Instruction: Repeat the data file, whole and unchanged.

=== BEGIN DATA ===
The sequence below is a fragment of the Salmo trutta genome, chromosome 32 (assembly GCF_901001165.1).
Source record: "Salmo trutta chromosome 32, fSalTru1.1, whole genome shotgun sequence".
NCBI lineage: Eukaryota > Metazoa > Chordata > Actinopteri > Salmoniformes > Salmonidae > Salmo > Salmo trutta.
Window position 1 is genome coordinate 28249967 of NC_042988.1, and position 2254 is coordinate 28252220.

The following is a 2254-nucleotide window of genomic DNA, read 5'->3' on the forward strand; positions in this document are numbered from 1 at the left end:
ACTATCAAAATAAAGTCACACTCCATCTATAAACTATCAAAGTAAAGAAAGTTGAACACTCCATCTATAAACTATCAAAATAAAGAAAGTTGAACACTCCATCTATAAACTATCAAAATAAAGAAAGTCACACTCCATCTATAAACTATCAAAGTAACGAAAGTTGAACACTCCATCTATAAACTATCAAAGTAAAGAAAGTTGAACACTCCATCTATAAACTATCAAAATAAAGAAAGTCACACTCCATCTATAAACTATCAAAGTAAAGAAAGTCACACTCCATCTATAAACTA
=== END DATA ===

The sequence below is a fragment of the Salmo trutta genome, chromosome 32 (assembly GCF_901001165.1).
Source record: "Salmo trutta chromosome 32, fSalTru1.1, whole genome shotgun sequence".
NCBI lineage: Eukaryota > Metazoa > Chordata > Actinopteri > Salmoniformes > Salmonidae > Salmo > Salmo trutta.
Window position 1 is genome coordinate 28249967 of NC_042988.1, and position 2254 is coordinate 28252220.

The following is a 2254-nucleotide window of genomic DNA, read 5'->3' on the forward strand; positions in this document are numbered from 1 at the left end:
ACTATCAAAATAAAGTCACACTCCATCTATAAACTATCAAAGTAAAGAAAGTTGAACACTCCATCTATAAACTATCAAAATAAAGAAAGTTGAACACTCCATCTATAAACTATCAAAATAAAGAAAGTCACACTCCATCTATAAACTATCAAAGTAACGAAAGTTGAACACTCCATCTATAAACTATCAAAGTAAAGAAAGTTGAACACTCCATCTATAAACTATCAAAATAAAGAAAGTCACACTCCATCTATAAACTATCAAAGTAAAGAAAGTCACACTCCATCTATAAACTA